For the most part Jeff concentrated on specific programs to help cyclist feel capable and to make cycling more safe. There was a lot of talk on Bike Share Programs and on Sunday Boulevards. Â He also encouraged everyone to say the word ‘bicycle’ every-time they had a chance. He said to not be scared to stand up at a city meeting talking about transportation and say “what about bicycles”, even if you are not sure what should be done. He pointed out that we are the citizens and that if we raise the concern but are not sure on a plan it is not necessarily our job to come up with one (even though if we have a plan we will probably get better results), it is the cities job or which ever civil servant we raised the issue with. He also spoke a lot on education and helping people to see that you do not have to be Lance Armstrong to ride a bicycle. In his closing remarks he brought up a really awesome point which tied right back into the idea of getting things done civilly that we had been seeing through out the whole conference. He said that “everyone has a story”, almost everyone has ridden a bicycle, and almost everyone has at least one good memory from riding bicycles. It is our job to find those stories and to help those we want to help us how important the bicycle is and can be to so many people.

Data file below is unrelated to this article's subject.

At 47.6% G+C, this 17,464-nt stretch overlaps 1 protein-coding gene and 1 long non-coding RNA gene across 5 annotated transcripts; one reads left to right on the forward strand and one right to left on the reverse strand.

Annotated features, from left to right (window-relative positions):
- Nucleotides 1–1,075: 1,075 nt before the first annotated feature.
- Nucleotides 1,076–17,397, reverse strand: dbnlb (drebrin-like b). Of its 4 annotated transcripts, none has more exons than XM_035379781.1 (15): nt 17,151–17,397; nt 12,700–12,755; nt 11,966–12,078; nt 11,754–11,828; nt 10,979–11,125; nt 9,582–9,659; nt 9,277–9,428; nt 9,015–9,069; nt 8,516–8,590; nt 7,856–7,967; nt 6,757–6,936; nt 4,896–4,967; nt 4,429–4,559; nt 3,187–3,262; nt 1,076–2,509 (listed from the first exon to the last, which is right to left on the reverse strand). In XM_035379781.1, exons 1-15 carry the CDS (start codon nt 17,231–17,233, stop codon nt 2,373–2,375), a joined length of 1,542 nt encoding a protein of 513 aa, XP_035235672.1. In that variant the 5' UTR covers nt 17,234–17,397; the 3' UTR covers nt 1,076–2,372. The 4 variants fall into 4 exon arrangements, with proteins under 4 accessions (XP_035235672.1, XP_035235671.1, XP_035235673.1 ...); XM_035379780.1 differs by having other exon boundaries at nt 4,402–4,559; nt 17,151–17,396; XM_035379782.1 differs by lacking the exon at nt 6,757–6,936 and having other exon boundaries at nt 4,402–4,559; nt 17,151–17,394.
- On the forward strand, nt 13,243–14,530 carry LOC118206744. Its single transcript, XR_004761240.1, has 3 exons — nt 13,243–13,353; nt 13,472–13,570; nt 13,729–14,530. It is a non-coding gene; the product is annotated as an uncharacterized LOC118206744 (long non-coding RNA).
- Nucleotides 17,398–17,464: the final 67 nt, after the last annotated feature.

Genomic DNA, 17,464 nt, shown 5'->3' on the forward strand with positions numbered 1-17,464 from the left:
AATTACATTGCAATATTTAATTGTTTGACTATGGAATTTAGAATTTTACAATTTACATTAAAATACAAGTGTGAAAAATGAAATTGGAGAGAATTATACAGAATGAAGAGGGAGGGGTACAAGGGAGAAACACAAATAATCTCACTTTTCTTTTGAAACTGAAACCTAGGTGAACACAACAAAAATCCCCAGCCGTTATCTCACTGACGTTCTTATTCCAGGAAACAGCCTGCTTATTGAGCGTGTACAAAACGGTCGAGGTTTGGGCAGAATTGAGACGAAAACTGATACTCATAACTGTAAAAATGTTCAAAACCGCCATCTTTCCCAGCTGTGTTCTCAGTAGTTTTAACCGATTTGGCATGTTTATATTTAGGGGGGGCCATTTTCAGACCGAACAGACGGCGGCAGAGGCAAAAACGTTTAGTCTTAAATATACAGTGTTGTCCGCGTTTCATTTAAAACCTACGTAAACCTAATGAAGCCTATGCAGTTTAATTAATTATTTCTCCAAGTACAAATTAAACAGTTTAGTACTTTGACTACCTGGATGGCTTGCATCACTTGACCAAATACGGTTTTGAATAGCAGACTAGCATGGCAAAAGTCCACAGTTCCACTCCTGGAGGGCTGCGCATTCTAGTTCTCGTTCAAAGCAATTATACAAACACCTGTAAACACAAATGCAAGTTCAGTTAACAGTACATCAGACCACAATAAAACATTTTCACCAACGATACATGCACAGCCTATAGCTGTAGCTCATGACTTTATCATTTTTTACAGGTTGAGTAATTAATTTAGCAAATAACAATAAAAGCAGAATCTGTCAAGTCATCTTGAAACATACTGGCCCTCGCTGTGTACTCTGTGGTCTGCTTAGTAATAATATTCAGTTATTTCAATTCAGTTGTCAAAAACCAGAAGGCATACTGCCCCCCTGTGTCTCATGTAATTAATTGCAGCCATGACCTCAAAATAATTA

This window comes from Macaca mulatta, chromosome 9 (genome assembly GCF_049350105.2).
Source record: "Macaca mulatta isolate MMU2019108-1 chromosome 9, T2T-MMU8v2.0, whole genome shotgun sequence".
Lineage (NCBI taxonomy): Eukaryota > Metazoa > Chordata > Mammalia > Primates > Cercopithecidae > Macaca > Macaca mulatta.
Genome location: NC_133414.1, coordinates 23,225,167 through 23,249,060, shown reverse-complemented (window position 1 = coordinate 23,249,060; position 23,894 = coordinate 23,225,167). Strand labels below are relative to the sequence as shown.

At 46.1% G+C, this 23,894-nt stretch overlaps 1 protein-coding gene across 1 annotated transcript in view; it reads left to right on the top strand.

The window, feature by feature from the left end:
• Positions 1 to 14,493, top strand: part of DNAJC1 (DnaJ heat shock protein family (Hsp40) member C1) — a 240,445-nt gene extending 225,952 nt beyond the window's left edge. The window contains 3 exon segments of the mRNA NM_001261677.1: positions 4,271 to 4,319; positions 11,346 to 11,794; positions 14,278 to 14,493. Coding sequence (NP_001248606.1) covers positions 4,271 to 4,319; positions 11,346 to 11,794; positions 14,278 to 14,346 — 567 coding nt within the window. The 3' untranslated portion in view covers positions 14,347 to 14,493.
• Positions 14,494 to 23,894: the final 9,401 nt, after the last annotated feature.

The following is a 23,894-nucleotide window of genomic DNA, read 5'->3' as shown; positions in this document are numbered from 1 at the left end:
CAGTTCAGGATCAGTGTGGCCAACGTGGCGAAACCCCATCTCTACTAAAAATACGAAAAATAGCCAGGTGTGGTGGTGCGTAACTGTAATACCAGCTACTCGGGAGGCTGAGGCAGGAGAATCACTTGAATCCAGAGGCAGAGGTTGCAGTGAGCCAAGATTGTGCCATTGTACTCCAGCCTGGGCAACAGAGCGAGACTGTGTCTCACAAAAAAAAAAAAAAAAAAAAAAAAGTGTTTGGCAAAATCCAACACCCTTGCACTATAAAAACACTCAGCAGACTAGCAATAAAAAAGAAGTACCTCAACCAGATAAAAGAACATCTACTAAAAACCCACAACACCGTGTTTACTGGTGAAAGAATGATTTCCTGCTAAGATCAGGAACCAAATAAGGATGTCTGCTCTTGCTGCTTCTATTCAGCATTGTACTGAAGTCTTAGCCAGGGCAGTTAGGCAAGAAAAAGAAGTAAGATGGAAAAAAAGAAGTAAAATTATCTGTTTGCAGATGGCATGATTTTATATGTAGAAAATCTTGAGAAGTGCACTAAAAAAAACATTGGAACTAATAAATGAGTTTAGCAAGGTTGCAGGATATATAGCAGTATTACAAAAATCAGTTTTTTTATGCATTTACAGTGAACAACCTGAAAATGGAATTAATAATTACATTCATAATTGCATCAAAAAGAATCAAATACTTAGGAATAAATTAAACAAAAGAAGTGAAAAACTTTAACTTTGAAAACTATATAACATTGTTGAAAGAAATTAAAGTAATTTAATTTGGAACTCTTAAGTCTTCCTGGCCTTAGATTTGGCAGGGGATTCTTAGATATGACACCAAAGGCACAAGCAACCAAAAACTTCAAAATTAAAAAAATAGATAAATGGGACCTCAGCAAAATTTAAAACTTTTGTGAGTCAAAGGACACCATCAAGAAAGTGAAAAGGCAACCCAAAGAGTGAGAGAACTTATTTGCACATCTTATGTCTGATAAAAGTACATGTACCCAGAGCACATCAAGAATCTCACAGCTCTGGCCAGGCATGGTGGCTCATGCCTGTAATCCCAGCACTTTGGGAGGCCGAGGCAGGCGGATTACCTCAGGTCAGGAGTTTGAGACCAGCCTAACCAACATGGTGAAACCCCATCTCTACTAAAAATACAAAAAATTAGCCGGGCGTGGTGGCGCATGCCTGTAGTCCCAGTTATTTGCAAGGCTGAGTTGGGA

Once Jeff finished up we did another break out session were I learned of some of Salt Lakes plans for bicycle boulevards. But, that will have to wait for another post.
This first annual Bicycle Summit was a real success. We at bikeprovo would like to thank everyone who helped put this event on. My only criticism Â is that I did feel it was a little Salt Lake centric. I can understand why it was SLC centered but, Provo really needs to be a bigger part of bicycling in UT, and a bigger part of the summit next year. We now have a lot of information and a lot of direction. Now the plan is to get stuff done. If we only learned a few things from this Summit it was that, our voice counts, we need to be informed, and we need to be united. The best part of all of this is that it is enabled by riding our bikes one of the most simple and enjoyable things we can do, especially on days like we have been having. So, my suggestion is as it usually is, get outside and ride your bike, I know that is were I am headed.